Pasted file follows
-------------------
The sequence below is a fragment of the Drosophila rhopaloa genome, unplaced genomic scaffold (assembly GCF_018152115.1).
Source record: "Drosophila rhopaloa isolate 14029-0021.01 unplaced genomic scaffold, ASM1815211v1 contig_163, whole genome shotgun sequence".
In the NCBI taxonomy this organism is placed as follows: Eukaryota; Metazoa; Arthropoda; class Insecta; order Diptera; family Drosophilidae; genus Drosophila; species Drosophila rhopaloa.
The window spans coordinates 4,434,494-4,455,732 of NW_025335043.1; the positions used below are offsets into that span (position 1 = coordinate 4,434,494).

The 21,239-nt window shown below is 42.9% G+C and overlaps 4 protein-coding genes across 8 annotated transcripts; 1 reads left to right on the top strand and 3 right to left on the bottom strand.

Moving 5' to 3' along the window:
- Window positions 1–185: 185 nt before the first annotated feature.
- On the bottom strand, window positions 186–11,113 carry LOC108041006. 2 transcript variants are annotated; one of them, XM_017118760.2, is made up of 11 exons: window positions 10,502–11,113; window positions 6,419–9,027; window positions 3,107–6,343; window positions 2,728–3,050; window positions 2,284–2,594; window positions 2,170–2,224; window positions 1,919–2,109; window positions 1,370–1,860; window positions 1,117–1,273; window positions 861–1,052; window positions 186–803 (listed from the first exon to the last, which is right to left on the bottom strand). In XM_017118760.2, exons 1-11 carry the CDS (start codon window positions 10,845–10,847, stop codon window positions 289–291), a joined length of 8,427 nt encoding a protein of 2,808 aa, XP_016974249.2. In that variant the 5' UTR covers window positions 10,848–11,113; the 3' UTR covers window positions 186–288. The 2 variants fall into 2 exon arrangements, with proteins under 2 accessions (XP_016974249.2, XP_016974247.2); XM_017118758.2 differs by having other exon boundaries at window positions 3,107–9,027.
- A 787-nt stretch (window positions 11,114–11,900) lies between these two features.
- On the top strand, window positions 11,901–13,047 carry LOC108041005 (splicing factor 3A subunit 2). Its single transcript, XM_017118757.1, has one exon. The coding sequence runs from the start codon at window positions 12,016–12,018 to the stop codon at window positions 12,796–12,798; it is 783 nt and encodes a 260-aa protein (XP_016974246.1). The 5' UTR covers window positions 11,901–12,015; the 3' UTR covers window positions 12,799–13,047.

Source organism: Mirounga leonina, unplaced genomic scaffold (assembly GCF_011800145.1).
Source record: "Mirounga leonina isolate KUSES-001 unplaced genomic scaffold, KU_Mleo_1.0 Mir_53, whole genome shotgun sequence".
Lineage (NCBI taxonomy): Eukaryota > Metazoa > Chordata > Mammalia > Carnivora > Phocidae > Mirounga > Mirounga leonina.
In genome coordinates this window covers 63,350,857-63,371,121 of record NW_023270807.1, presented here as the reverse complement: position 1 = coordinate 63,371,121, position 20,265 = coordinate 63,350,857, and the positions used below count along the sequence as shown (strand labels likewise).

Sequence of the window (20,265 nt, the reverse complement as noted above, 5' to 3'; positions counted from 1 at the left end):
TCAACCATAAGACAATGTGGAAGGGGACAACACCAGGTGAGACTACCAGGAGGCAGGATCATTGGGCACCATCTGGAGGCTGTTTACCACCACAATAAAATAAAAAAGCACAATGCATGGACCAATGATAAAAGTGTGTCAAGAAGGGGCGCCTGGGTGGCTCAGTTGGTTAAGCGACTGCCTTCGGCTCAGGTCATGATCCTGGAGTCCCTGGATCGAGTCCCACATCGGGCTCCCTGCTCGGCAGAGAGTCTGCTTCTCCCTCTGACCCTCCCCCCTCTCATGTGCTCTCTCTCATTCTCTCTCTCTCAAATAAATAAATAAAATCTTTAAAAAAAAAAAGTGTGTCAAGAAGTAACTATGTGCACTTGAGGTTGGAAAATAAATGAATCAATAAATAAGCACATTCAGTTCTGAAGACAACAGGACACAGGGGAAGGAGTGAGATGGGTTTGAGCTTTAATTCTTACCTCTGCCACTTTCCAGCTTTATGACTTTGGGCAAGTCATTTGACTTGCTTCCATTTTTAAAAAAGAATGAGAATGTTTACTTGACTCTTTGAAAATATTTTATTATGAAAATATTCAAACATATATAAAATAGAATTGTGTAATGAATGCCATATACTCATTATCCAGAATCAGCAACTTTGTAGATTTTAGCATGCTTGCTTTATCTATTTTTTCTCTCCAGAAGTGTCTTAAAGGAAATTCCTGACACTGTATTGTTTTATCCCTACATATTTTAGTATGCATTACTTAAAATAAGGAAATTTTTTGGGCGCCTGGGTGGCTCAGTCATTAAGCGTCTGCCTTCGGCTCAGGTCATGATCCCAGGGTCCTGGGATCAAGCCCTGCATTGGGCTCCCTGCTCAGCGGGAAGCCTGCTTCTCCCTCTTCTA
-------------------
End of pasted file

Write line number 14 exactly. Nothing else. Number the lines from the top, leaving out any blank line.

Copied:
In genome coordinates this window covers 63,350,857-63,371,121 of record NW_023270807.1, presented here as the reverse complement: position 1 = coordinate 63,371,121, position 20,265 = coordinate 63,350,857, and the positions used below count along the sequence as shown (strand labels likewise).